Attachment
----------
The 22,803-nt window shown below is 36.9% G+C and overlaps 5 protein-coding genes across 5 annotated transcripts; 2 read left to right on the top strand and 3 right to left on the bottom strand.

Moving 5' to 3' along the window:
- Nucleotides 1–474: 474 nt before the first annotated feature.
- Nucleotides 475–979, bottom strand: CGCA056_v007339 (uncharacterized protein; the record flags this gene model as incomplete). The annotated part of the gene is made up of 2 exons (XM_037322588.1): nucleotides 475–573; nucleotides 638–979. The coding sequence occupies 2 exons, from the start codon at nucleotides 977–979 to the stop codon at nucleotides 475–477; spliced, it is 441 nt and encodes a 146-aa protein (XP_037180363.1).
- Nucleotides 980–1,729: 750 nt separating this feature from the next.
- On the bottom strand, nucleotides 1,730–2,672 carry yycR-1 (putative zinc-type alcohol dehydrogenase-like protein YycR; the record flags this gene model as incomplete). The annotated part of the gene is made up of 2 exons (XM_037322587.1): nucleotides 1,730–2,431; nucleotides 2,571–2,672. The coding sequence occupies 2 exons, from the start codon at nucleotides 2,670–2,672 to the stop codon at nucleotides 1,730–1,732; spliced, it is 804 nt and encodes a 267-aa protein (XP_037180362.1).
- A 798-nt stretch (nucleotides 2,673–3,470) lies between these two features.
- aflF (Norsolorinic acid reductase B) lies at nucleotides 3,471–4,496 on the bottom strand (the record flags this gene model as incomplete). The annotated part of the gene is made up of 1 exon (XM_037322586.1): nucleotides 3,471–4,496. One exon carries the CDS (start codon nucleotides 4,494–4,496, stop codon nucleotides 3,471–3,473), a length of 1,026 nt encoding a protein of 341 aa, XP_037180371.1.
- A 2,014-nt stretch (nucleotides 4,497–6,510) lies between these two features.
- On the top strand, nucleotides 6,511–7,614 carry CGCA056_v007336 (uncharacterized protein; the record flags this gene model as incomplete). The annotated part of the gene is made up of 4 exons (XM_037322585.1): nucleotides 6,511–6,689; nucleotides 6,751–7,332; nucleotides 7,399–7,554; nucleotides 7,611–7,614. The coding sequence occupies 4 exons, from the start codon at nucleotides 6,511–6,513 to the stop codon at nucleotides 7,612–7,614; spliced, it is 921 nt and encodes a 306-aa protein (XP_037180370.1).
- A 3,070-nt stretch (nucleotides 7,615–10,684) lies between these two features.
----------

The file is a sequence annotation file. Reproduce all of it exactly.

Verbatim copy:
The 22,803-nt window shown below is 36.9% G+C and overlaps 5 protein-coding genes across 5 annotated transcripts; 2 read left to right on the top strand and 3 right to left on the bottom strand.

Moving 5' to 3' along the window:
- Nucleotides 1–474: 474 nt before the first annotated feature.
- Nucleotides 475–979, bottom strand: CGCA056_v007339 (uncharacterized protein; the record flags this gene model as incomplete). The annotated part of the gene is made up of 2 exons (XM_037322588.1): nucleotides 475–573; nucleotides 638–979. The coding sequence occupies 2 exons, from the start codon at nucleotides 977–979 to the stop codon at nucleotides 475–477; spliced, it is 441 nt and encodes a 146-aa protein (XP_037180363.1).
- Nucleotides 980–1,729: 750 nt separating this feature from the next.
- On the bottom strand, nucleotides 1,730–2,672 carry yycR-1 (putative zinc-type alcohol dehydrogenase-like protein YycR; the record flags this gene model as incomplete). The annotated part of the gene is made up of 2 exons (XM_037322587.1): nucleotides 1,730–2,431; nucleotides 2,571–2,672. The coding sequence occupies 2 exons, from the start codon at nucleotides 2,670–2,672 to the stop codon at nucleotides 1,730–1,732; spliced, it is 804 nt and encodes a 267-aa protein (XP_037180362.1).
- A 798-nt stretch (nucleotides 2,673–3,470) lies between these two features.
- aflF (Norsolorinic acid reductase B) lies at nucleotides 3,471–4,496 on the bottom strand (the record flags this gene model as incomplete). The annotated part of the gene is made up of 1 exon (XM_037322586.1): nucleotides 3,471–4,496. One exon carries the CDS (start codon nucleotides 4,494–4,496, stop codon nucleotides 3,471–3,473), a length of 1,026 nt encoding a protein of 341 aa, XP_037180371.1.
- A 2,014-nt stretch (nucleotides 4,497–6,510) lies between these two features.
- On the top strand, nucleotides 6,511–7,614 carry CGCA056_v007336 (uncharacterized protein; the record flags this gene model as incomplete). The annotated part of the gene is made up of 4 exons (XM_037322585.1): nucleotides 6,511–6,689; nucleotides 6,751–7,332; nucleotides 7,399–7,554; nucleotides 7,611–7,614. The coding sequence occupies 4 exons, from the start codon at nucleotides 6,511–6,513 to the stop codon at nucleotides 7,612–7,614; spliced, it is 921 nt and encodes a 306-aa protein (XP_037180370.1).
- A 3,070-nt stretch (nucleotides 7,615–10,684) lies between these two features.